Be Bear Aware on the North Country Trail

By Alison Myers

photo by Phil Horton via Creative Commons

photo by Phil Horton via Creative Commons

Have you ever encountered a bear, or evidence of a bear while out on the North Country Trail? Did you know that black bears reside in every state the NCT traverses?

As humans it is our responsibility to respect wildlife and the places they roam and live. Because they are able to adapt easily to changing environments, black bears can still thrive in areas of human development. When we are in their “home,” we need to understand how we should conduct ourselves.

Some of our trail states have healthy, large, bear populations while other states have very few. Most of our trail states have large enough bear populations to allow seasonal bear hunting (Ohio and North Dakota do not).

Bears have been an important animal in American culture since prehistoric times. There are many Native American legends dedicated to the bear such as the “Sleeping Bear” as well as many important spirits, gods, and totem. There are also the modern stories such as Smokey Bear and Teddy’s Bear.”

Follow these steps to stay safe if you encounter a bear on the trail:

Fact: During late summer and all throughout autumn bears are trying to fatten up for their winter “hibernation period” called torpor. Bears do not stay asleep all winter as we commonly think! It is a period of slowed metabolism and lower body temperature, but they do still come out of their dens for a little snack. While in torpor, an animal can wake up quickly and easily, unlike other animals that truly hibernate.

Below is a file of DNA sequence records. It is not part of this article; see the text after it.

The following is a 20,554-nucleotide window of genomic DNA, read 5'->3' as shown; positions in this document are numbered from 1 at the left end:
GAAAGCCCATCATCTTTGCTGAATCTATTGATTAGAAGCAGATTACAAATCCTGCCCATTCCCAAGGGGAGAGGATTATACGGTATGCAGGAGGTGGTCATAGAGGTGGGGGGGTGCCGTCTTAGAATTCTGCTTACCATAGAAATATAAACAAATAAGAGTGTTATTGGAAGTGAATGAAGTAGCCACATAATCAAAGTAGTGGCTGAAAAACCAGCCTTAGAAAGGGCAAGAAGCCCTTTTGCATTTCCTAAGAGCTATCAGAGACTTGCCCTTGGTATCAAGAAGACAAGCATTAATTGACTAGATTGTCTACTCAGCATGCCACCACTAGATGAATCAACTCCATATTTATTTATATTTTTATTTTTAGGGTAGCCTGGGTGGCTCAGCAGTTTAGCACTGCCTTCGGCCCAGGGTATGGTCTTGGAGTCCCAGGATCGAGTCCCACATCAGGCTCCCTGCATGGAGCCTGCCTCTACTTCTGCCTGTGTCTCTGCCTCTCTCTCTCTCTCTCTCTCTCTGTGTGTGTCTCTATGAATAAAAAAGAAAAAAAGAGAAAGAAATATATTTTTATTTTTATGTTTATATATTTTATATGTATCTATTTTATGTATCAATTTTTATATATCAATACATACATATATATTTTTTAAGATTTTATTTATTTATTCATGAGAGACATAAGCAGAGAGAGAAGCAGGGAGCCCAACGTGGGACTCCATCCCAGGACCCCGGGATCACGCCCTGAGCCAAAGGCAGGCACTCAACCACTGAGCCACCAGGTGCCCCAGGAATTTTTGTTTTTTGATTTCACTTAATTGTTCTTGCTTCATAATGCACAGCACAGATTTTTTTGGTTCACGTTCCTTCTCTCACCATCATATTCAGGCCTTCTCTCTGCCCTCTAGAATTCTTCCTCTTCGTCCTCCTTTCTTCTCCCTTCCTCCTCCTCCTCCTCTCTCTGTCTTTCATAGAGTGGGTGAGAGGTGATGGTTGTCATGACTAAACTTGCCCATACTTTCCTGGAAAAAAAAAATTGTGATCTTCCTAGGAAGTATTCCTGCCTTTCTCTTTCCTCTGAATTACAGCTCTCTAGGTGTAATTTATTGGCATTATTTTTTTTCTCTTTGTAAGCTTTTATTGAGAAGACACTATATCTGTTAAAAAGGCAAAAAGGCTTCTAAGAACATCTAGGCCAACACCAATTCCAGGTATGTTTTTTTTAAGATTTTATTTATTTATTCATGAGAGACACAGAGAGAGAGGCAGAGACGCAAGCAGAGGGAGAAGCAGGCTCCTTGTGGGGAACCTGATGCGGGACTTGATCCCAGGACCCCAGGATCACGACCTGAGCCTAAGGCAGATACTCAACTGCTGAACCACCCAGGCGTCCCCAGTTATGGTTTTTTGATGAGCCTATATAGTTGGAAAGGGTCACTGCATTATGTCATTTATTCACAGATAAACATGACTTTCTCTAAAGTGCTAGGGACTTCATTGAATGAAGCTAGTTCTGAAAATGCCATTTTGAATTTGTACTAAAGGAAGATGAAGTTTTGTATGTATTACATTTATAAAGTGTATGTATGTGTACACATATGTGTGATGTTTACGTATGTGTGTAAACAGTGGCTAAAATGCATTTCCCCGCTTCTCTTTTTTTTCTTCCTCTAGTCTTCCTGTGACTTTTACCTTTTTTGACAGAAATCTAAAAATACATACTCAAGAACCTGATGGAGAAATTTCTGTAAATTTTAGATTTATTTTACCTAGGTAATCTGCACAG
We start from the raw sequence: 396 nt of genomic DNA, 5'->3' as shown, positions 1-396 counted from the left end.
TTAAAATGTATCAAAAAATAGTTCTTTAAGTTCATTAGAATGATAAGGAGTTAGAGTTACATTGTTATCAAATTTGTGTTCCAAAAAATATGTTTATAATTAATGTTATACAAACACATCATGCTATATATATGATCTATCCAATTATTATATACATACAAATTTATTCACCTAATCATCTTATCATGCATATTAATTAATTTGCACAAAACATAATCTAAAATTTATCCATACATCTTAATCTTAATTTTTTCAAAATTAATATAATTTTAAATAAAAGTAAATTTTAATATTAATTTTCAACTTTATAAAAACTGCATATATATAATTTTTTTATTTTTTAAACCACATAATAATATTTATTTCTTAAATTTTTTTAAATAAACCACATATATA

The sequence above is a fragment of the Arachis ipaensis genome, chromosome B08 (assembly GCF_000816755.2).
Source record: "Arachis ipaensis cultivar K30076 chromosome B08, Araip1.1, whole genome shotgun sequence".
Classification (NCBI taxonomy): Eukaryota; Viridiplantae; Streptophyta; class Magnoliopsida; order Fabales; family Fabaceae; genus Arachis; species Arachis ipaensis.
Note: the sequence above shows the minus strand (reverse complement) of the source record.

Be Bear Aware


US Fish and Wildlife Service via Creative Commons

Bears are opportunistic eaters and foragers. Just like us, they are omnivores and love the taste of all food. They have their favorites, just like we do, too. Staying far enough away from free food sources such as fruit bearing plants (apple trees), garbage bins, and compost piles, are not always easy to do when hiking or camping.

Most bears will avoid humans if they hear or smell them coming. They don’t usually want to be bothered and are scared of us – unless they have become used to humans. Unfortunately, with more people entering their domain, bears are less afraid of us and may approach if there is food.

Although, bear attacks are very rare, it could be a good idea to carry bear pepper spray for defense against other large animals as well. It may also help ward off a cougar attack or a charging moose.

Keeping Bears Away

The best thing you can do is to keep food and food smells far enough away from you and your campsite. Check out this article from Wide Open Spaces about choosing a campsite and making it bear proof.

Bear Encounter: What to Do


USFWSMidwest via Creative Commons

If you see a bear, keep in mind that you are the visitor. Respect the bear’s space. It is your responsibility to move away from them and keep a safe distance. Bears have an incredible sense of smell and can detect you before you even see them.